Heart Health Month

Heart Health Month
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February is Heart Health month, which was created to make Americans aware of their heart health. While most people know about heart disease, few people know how it’s caused–or how harmful it is. According to the CDC (Center for Disease Control and Prevention), every 1 in 4 people die from heart disease.  That makes Heart Disease the leading cause of death for both men and women in the United States. Uncontrolled high blood pressure is the leading cause of heart disease and stroke; uncontrolled blood pressure was once thought to come from “high-cholesterol” foods such as eggs and ground meat. That has recently changed.

A few weeks ago, the 2015 Dietary Guidelines Advisory Committee (DGAC) submitted its Advisory Report to the Secretaries of the U.S. Department of Health and Human Services (HHS) and the U.S. Department of Agriculture (USDA). The report provides a review of scientific evidence related to diet, nutrition and health that will inform the 2015 Dietary Guidelines for Americans, which will be released later this year. The report, which is over 500 pages long, reviews everything from balancing calories with physical activity to specific dietary guidelines for pregnant women. However, “Cholesterol” is the one page that is catching everyone’s attention.

The Committee has chosen to not bring forward its historical recommendation to limit cholesterol intake to 300 mg/day, having found no appreciable relationship between consumption of dietary cholesterol and serum cholesterol during its review of the relevant research. The Committee has determined that cholesterol is not a nutrient of concern for overconsumption.”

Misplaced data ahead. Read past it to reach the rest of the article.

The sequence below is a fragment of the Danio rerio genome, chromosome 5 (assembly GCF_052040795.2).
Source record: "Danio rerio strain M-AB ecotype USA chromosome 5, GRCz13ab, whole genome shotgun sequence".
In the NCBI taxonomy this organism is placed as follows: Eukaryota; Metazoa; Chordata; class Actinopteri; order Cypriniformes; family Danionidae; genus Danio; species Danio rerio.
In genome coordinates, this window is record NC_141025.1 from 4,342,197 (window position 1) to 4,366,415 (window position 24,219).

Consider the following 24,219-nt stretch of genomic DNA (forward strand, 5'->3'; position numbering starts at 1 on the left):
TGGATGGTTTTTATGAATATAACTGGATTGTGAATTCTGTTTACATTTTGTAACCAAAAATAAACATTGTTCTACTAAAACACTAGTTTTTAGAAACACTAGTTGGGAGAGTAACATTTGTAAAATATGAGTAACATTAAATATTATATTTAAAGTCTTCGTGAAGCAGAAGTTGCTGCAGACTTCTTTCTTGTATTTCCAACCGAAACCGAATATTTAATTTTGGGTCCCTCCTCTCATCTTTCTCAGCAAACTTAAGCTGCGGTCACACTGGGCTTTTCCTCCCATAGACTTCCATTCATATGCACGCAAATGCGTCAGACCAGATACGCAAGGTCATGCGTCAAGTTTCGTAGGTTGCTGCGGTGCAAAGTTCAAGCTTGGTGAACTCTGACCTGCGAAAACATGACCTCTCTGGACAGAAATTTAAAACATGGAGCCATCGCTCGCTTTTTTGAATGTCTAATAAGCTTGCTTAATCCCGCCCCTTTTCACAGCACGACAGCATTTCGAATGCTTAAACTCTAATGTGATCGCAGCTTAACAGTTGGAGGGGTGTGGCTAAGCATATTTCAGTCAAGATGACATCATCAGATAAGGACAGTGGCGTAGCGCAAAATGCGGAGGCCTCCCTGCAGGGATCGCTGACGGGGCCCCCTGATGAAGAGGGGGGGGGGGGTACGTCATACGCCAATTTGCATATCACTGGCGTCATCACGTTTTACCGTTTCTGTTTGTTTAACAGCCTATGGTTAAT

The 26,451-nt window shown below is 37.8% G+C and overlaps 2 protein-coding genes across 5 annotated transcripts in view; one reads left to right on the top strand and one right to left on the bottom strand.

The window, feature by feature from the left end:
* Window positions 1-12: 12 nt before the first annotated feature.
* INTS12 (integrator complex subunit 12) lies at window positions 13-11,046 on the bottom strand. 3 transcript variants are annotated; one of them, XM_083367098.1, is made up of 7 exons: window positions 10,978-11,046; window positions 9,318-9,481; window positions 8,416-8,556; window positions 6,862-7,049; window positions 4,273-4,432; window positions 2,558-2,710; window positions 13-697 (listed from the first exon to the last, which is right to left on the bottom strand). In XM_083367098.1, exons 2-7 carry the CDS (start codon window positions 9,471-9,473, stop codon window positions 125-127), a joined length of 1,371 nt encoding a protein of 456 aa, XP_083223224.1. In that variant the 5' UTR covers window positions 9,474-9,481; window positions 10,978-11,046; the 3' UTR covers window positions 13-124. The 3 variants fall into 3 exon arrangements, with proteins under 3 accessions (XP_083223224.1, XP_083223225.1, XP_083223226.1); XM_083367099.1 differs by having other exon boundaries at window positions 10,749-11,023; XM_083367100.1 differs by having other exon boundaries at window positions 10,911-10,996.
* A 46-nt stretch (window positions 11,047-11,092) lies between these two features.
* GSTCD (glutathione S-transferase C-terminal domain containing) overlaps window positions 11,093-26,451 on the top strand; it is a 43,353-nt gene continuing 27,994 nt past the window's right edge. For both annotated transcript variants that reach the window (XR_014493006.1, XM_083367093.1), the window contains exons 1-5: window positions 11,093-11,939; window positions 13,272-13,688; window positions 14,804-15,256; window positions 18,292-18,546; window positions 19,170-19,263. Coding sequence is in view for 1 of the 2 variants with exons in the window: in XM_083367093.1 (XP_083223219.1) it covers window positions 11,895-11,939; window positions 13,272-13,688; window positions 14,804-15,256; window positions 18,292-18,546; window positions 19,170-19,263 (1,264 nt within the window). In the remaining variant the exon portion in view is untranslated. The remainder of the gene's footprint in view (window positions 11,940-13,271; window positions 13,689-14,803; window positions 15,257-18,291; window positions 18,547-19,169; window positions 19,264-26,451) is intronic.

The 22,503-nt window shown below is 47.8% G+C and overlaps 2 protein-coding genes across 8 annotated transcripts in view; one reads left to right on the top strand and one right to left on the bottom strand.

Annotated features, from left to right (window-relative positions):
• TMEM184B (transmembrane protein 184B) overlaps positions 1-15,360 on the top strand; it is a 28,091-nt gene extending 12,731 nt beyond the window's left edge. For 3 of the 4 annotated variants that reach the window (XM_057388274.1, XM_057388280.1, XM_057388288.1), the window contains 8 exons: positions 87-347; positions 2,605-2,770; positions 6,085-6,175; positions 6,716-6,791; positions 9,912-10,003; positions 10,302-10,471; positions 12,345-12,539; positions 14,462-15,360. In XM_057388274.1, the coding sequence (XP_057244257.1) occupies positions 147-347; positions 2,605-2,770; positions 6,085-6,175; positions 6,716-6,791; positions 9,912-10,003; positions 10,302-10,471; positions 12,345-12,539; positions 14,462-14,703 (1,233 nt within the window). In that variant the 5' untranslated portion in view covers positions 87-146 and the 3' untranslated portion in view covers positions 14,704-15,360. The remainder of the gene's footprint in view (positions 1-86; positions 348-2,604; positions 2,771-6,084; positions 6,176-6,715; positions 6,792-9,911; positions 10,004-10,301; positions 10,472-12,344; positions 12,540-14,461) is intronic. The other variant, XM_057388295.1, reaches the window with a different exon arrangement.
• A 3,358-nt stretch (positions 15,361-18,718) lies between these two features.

Eggs are listed along with vegetables, fruits, whole grains, fish, and nuts as “nutrient-dense foods,” or “foods that are naturally rich in vitamins, minerals, and other substances that may have positive health effects, and are lean or low in solid fats and without added solid fats, sugars, starches, or sodium and that retain naturally-occurring components such as fiber.” Check out our article on just how nutritious eggs are here!

So, the take-away: eggs are even better for you (and your heart) than you thought!

For more information, read these highlights in a recent blog post provided by The American Heart Association:


Why not celebrate a healthy heart and controlled blood pressure levels by trying some of these healthy and tasty recipes this month:

Check Out Other Healthy recipes on our Pinterest board! Link here: https://www.pinterest.com/ncegg/cracking-down-on-your-health/